Policing Neighborhoods

by Naomi Ritter

In 1992, Indianapolis Mayor Stephen Goldsmith announced plans to implement community policing. Since 1993, the city's Department of Public Safety and the Indianapolis Police Department (IPD) have funded comprehensive annual surveys of residents' opinions in each IPD service district to support this implementation. Roger Parks, a professor of public and environmental affairs at Indiana University Bloomington, and Kenna Davis Quinet, an assistant professor of public and environmental affairs at Indiana University-Purdue University Indianapolis, designed and conducted these surveys, which offer the city a wealth of information on neighborhood problems and police services. Quinet and Parks canvassed 12,000 people by phone in three survey phases in 1993, 1995, and 1996. They analyzed the results of these interviews, conducted by IUB's Center for Survey Research, in implementation reports for the north, south, east, and west police districts of Indianapolis.

Considering the public sentiment that crime tops our list of national urban problems, the surveys yielded some unexpected results. Surprisingly, theft, vandalism, and assault were not the most common complaints. According to Quinet, only about one-third of the responses highlighted crime, while one-third stressed neighborhood deterioration, including litter and uncollected trash, and one third focused on various other problems, such as traffic congestion, pollution, and inadequate sewage control. About eighty percent of residents expressed satisfaction with police services.

To cover residents' concerns as thoroughly as possible, Parks and Quinet devised two approaches to questioning. First they asked respondents to define the important problems themselves; then the interviewers named seven specific concerns the researchers had already defined, and asked the residents to rank these topics as major, minor, or unimportant problems. In the 1996 survey of about 5,000 residents, drug dealing ranked highest as a major problem; the second most prevalent concern was litter and trash; and the third was loitering.

The implementation reports organize the surveys' findings into five sections: characteristics of the district samples, neighborhood problems, perceptions of crime and safety, neighborhood police visibility, and contact and satisfaction with police services. Statistical information provides the percentage of responses in the relevant categories for each survey year, the previous survey year, and the percentage of change. The resulting profile of neighborhood perceptions serves the IPD as an essential tool for determining actual conditions on their beats. Since the surveys address both the physical environment and the residents' reactions to it, police officers may use this information to evaluate their role in effectively maintaining public safety.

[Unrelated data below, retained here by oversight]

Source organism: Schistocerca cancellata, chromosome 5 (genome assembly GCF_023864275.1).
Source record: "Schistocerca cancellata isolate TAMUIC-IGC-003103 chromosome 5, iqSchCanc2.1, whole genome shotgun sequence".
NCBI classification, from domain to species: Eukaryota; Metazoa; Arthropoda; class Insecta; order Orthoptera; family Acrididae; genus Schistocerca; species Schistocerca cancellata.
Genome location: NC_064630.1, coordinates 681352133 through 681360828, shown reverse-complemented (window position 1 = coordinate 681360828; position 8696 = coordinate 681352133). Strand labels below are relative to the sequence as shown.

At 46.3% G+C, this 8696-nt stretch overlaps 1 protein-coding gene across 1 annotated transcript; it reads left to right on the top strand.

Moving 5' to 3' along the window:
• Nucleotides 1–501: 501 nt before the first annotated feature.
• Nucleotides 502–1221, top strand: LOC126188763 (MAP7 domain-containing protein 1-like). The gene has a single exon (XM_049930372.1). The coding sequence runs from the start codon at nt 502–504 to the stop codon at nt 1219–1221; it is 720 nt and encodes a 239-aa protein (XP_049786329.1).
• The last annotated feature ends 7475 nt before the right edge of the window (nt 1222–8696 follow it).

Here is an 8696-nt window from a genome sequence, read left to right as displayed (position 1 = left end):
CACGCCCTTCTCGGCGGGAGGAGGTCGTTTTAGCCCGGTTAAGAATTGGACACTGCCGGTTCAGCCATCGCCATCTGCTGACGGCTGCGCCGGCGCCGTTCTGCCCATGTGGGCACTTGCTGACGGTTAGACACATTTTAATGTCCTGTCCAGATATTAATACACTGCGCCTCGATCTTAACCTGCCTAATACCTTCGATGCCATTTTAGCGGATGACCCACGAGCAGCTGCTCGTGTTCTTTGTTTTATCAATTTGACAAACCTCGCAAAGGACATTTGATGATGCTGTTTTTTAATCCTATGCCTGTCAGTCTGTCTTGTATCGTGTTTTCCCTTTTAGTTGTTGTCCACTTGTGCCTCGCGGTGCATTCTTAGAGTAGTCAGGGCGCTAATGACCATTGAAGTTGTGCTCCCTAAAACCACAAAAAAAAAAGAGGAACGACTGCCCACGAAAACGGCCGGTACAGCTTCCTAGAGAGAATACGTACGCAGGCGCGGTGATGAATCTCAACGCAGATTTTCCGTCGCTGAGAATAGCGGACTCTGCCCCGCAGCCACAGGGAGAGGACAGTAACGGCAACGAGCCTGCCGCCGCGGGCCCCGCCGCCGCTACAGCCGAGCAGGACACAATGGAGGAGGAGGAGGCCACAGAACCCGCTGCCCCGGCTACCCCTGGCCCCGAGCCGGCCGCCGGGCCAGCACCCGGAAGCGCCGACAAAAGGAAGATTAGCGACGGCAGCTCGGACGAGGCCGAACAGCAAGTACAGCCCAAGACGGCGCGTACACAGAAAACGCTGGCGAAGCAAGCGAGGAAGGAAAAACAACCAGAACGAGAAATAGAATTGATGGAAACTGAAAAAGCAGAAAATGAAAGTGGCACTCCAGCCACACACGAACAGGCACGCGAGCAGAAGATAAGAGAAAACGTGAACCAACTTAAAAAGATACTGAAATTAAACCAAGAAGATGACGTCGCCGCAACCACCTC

Besides providing useful profiles, the surveys and reports offer neighborhood groups precise information for focusing their own priorities. If they decide that a perceived high rate of burglary warrants increased police protection, they may address such demands to the IPD using the survey results to prove their point. If the survey shows inadequate sanitation as a major problem, they may lobby the Health and Hospitals Corporation for increased attention to their area. No other city in the country has a program as in-depth as this one, although Chicago has an elaborate system of monitoring police effectiveness. Only the Parks-Quinet program, however, serves both the police department and residents' groups. "The city cannot adequately police its neighborhoods, respond to residents' concerns, or demonstrate the effectiveness of its crime prevention programs and strategies without solid research as a basis for decision making," Quinet says. "We provide the research, and the city and IPD provide our laboratory."

Policewoman
Cathy Allender, a mounted policewoman, surveys one of the downtown neighborhoods in Indianapolis. The Indianapolis Police Department mounted unit plays a vital role in policing downtown Indianapolis, as well as in helping with crowd and traffic control at special events and visiting schools and neighborhood events. Kenna Davis Quinet, Assistant Professor of Public and Environmental Affairs, Indiana University-Purdue University Indianapolis, is vice president of the Indianapolis Mounted Police Association.


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